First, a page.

A social entrepreneur passionate about the transformational power of innovation and technology, Miailhe co-founded the People for Global Transformation (PGT) — a non-profit interdisciplinary think-and-do tank centered on bringing about “a generational shift in policy thinking to respond to the 21st century challenges.”

Marci Harris, Founder of POPVOX, on the future of civic engagement

“In the public and political space, understanding that you can be effective is a first step to actually being effective. It’s so easy to become disillusioned if you think you can’t impact issues, if you’ve never seen how much power you can have,” she said. “We are the government, and the government is us — it’s not some distant thing that we can’t control.”

While sometimes it seems as if one must “go outside the fishbowl of government to get anything done,” Harris says it’s difficult but not impossible to bring about real change: “and herculean efforts are being made at all levels, with tremendous results.”

“Be careful of anyone telling you that the system is too broken, so you shouldn’t bother,” Harris noted. “It’s understandable that young people default to cynicism, but they have extremely powerful voices. We have to use our voices. We have the power to decide who we are as a country.”

Ian Kalin, Chief Data Officer at US Department of Commerce, on the value of accessing critical information

While he sees information as a kind of currency, “data itself is pretty useless,” Kalin says; to him, “it’s all about what you do with the data that makes it valuable.”

“My work builds on a commitment to finding ways to leverage modern resources to combat income inequality, to better understand how to get healthy food to children who need it, to revolutionize education systems, support systems and transportation systems — all using technology that is, by and largely, entirely normal in other sectors,” says Kalin, “but by its very existence, could be revolutionary in the public sector.”

Tilly Chang, Executive Director of the San Francisco County Transportation Authority, on the evolution of transit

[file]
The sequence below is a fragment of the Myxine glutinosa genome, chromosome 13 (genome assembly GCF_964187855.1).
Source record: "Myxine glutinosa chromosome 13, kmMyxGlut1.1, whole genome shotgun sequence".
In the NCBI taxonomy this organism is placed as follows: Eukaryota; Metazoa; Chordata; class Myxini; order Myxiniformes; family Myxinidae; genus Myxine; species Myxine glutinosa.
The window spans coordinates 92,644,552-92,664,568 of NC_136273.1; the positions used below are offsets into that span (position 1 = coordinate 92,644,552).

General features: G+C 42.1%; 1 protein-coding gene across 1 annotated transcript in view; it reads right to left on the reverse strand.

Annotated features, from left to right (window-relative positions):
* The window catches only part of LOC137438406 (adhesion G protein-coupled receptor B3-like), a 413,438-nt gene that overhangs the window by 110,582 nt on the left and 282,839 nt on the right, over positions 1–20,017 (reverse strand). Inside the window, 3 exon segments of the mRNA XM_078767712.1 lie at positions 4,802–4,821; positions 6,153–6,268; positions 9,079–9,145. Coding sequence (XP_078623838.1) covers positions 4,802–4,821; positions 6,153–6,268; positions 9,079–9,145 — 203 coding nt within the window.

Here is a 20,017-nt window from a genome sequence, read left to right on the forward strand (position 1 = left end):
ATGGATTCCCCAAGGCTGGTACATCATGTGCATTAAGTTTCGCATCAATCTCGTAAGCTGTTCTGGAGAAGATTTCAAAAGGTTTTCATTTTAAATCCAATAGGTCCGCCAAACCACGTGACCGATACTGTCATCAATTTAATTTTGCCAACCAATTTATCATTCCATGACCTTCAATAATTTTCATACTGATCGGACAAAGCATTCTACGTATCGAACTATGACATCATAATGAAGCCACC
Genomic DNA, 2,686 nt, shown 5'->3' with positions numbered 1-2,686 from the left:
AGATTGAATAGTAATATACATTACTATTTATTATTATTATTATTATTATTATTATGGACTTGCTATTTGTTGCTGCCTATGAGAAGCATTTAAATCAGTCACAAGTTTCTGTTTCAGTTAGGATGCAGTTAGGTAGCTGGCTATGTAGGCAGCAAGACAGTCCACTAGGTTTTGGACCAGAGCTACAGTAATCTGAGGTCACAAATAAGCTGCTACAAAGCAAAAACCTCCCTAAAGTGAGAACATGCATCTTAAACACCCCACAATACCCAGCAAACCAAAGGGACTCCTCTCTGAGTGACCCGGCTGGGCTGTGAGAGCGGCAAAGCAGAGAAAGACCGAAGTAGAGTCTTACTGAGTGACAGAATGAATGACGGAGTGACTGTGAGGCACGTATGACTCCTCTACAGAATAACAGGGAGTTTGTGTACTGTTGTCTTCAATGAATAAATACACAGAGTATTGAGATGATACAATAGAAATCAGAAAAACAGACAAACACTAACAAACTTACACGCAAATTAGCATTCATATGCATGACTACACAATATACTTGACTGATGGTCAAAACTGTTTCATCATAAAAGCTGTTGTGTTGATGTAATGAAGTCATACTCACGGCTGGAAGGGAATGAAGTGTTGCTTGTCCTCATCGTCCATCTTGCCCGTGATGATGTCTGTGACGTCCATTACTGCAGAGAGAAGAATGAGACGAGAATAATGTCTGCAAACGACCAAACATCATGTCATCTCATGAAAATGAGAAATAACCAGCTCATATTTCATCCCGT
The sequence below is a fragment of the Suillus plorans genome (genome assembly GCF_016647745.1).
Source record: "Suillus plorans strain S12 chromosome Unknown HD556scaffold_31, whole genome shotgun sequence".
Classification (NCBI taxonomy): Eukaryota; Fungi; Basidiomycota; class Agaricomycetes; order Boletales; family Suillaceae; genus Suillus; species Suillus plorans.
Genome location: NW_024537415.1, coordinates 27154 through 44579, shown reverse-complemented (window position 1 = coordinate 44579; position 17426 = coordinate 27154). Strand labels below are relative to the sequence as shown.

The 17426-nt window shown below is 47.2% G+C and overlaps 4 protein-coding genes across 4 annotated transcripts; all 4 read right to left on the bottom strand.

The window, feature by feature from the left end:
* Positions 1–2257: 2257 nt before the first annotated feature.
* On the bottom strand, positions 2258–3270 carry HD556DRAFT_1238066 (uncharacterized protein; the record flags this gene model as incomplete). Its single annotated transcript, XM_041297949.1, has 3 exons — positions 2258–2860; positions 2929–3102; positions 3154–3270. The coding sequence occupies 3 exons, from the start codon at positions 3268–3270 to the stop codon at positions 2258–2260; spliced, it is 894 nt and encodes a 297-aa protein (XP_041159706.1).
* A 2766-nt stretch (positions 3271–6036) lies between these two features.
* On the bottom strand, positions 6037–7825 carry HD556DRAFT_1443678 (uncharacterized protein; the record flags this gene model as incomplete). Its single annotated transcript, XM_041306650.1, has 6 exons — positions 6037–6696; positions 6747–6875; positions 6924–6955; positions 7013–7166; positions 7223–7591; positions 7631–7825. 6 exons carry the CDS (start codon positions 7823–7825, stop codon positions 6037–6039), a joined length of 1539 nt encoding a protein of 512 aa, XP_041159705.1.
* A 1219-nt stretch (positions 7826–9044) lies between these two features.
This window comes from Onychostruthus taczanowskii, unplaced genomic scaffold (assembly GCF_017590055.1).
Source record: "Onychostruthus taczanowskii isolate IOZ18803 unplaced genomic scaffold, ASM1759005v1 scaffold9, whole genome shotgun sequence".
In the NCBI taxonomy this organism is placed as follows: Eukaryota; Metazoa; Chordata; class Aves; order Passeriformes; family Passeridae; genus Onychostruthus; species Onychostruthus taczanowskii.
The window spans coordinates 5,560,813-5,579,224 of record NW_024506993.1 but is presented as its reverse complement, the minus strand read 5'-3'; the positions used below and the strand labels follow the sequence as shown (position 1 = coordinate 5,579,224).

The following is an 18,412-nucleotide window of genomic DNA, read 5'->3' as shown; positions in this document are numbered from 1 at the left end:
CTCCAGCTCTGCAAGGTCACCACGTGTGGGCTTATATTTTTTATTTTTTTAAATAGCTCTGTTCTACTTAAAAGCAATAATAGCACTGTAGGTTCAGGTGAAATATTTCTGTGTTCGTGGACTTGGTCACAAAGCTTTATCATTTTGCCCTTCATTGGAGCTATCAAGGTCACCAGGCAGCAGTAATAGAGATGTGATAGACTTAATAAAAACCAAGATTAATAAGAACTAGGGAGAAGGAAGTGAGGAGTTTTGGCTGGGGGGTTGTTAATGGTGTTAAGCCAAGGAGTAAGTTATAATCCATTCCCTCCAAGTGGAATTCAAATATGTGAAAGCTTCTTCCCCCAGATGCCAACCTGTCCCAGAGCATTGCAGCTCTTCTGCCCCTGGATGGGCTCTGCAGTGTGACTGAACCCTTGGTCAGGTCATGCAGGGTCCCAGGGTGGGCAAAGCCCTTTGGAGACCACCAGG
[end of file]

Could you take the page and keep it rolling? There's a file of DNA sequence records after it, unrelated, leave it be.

Tilly Chang has been the Executive Director of the San Francisco County Transportation Authority (CTA) since 2013; during her time in the position, she has seen an “exponential” increase in ridership on Bay Area Regional Transit (BART), Caltrain, and San Francisco Municipal Transportation Agency (MUNI) systems.

While Chang is working on long-term expansion plans and demand management strategies such as shifting some travelers to certain modes of transportation in different time periods, she also believes that cross-sector collaboration and the adoption of new technologies will be crucial in solving capacity issues in public transportation.

“We’re working to raise revenues and increase capacity, but it’s going to take time,” said Chang. “New technologies are opening up options — and they are testing some of our policy frameworks, but I believe our policy frameworks are quite durable.”

Dan Parham, Founder & CEO of Neighborland, on the future of community participation

“If you think the world is perfect, then don’t worry about getting engaged,” said Parham. “But if you want to see things improve, the only thing to do besides work for the government is to get engaged. We want people to realize that this is really their space.”

Public space is difficult to design for, Parham explained, because creative control decides what you’re allowed to do: “Existing processes and institutions are tough to overcome; the city owns the space, and represents the residents.”

“Everyone feels like they have a stake in it — and they do. And that’s what makes it difficult, from a design perspective,” Parham said. “It’s hard designing for everyone. How are you going to be representative, qualitatively and quantitatively?”

Code for America’s Efrem Bycer on transforming government through technology

“Government should be simple, effective, and easy to use — we stand to improve a lot of peoples’ lives,” Bycer said. “But ultimately, if you want it to work, it requires a system that meets their needs, not one in the abstract.”

Bycer believes combining government with technology and software can create opportunities to put people first: “We need incorporate their feedback, to design for the user and get better results.”